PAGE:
Phillies ponder future after falling way short

By ROB MAADDI | October 8, 2011 | 5:05 PM EDT

Philadelphia Phillies starting pitcher Roy Halladay reacts in the dugout during the eighth inning of baseball's Game 5 of the National League division series with the St. Louis Cardinals, Friday, Oct. 7, 2011, in Philadelphia. The Cardinals won 1-0. (AP Photo/Matt Rourke)

PHILADELPHIA (AP) — All those aces meant nothing at the plate.

The Philadelphia Phillies found out that pitching doesn't win championships. It takes clutch hitting, too.

An all-or-nothing season in which only a World Series title would be considered a success turned out to be an abysmal failure. The Phillies didn't even make it out of the first round of the NL playoffs.

A 1-0 loss in a do-or-die game against the St. Louis Cardinals on Friday night sent the Futile Phils off to an early vacation. There won't be a championship parade down Broad Street this October. No celebration in the streets. No ceremony at the ballpark.

And they head into next season with slugger Ryan Howard's status uncertain after he injured his leg making the final out for the second consecutive year.

The Phillies cruised to their fifth straight NL East title and won a franchise-record 102 games along the way. None of that mattered against the pesky Cardinals, who wouldn't have even qualified as the wild-card team had the Phillies not swept the Braves to end the regular season.

Albert Pujols and crew beat three of Philadelphia's heralded starters: Roy Halladay, Cliff Lee and Roy Oswalt. The Cardinals couldn't touch Cole Hamels, the only ace who has a championship ring.

Halladay was outstanding in Game 5. But his best buddy Chris Carpenter was even better. So the Cardinals advanced and the Phillies are left to ponder what went wrong.

"I don't care where you go, there's no team that you're guaranteed to win anything," Halladay said. "We have an unbelievable team here. Winning the World Series is always going to be the goal. When I came over here, I didn't think it was going to be easy. I knew it would be hard. I knew it's not something you do every year.

"I really enjoy the process of going after it and playing these games and getting to this point in the season," he said. "Hopefully we get to a point where things go our way. We'll get back here and do it again."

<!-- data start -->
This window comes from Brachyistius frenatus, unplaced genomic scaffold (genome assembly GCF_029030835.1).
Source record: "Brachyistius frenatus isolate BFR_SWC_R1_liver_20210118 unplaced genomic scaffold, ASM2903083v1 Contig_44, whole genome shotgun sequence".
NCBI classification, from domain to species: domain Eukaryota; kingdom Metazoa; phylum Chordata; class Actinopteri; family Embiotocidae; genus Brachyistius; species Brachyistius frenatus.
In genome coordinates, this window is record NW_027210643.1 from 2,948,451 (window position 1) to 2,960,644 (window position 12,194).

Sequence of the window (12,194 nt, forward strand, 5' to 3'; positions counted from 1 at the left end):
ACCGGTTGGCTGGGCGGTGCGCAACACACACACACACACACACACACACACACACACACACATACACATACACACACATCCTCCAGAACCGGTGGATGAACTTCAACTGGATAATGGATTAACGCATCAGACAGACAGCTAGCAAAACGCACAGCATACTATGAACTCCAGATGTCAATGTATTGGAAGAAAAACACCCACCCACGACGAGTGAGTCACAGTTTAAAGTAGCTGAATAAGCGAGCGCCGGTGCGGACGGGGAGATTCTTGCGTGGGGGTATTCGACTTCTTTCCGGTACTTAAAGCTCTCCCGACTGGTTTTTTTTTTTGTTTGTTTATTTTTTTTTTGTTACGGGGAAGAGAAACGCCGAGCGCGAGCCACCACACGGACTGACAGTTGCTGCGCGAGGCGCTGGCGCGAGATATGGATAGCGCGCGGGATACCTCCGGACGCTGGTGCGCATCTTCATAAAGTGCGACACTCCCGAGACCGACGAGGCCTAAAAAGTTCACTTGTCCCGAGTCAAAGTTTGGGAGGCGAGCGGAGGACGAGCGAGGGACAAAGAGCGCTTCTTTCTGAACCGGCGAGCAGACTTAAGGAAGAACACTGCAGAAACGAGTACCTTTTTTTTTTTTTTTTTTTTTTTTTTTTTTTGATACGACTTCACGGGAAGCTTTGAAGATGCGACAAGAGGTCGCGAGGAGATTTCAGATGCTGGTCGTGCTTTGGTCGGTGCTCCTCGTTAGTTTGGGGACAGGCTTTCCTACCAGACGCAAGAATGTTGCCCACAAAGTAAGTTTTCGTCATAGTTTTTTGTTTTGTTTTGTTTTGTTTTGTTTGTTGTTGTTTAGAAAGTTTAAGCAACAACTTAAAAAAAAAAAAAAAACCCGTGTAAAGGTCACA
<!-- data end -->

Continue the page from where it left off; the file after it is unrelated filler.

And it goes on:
Since winning their second World Series title in 2008, the Phillies have taken one step backward each season. They lost to the New York Yankees in six games in the 2009 World Series, lost to the San Francisco Giants in six games in the 2010 NLCS, and didn't even get past the NLDS this time.

The Phillies had the best record in the majors two straight years, but couldn't get the most important 11 wins when they needed them.

"It's disappointing because we had higher expectations," said Lee, who blew a 4-0 lead in a 5-4 loss in Game 2. "I don't think management is going to give up on everything. We're still going to have good pitching. We're still going to have a good team. I expect to come in here next year and make another run at it."

The Phillies had the second-highest payroll behind the Yankees, and they were built to win now with a roster filled with aging stars. The addition of Lee to an already superior staff pushed expectations to boom-or-bust levels. Everyone from management down to the coaching staff and players stressed from the first day of spring training that winning the World Series was the only goal.

Perhaps the pressure was too much.

"We've got a lot of talent on our team," manager Charlie Manuel said. "We won the most games in baseball. That just goes to show you, especially in a long run how we can do. But when you hit against teams that are playing better baseball than you and things like that and especially in the playoffs or series, then you get beat. And I kind of think that's what's happened to us in the last couple years. But at the same time, I think we're every bit as good or better than the teams we've been playing overall if you look at it."

A lineup that features seven regulars who've been All-Stars was downright awful against the Cardinals. Five players hit below .211. Howard and Placido Polanco each went 2 for 19. Hunter Pence was 4 for 19. Raul Ibanez was 3 for 15. Carlos Ruiz had one hit in 17 at-bats.

Only Jimmy Rollins, Chase Utley and Shane Victorino did anything offensively. The overall hitting woes shouldn't be a surprise, however.

Several players have been on the decline for the past few seasons. That's why general manager Ruben Amaro Jr., put together the best starting rotation money can buy. But Lee and Oswalt let them down in big games.

It'll be an interesting offseason in Philadelphia. There could be some big changes and a couple familiar faces may not be back in red pinstripes next season.

Rollins, Ibanez, and closer Ryan Madson will be free agents.

Oswalt has a $16 million mutual option. Brad Lidge, the hero in '08, almost certainly will get his $1.5 million buyout instead of his $12.5 million option picked up.

The Phillies have about $113 million committed to nine players, and Hamels and Pence are due raises in arbitration.

Whatever moves are made, the Phillies still should be a championship-caliber club. They'll win plenty of regular-season games with Halladay, Lee and Hamels anchoring a rotation that probably will include Vance Worley, who had a standout rookie season.

But like the Braves of the 1990s learned, strong pitching doesn't guarantee postseason success. The Phillies need to find a way to get their offense going next year.

"It's very disappointing to be going home right now. It's tough," Ibanez said. "Obviously, we know we're capable of doing more. But we didn't. And they beat us. It's a hard pill to swallow. We didn't do enough, and they did. We didn't do what we were supposed to do. And they did."

That's becoming a common theme around here.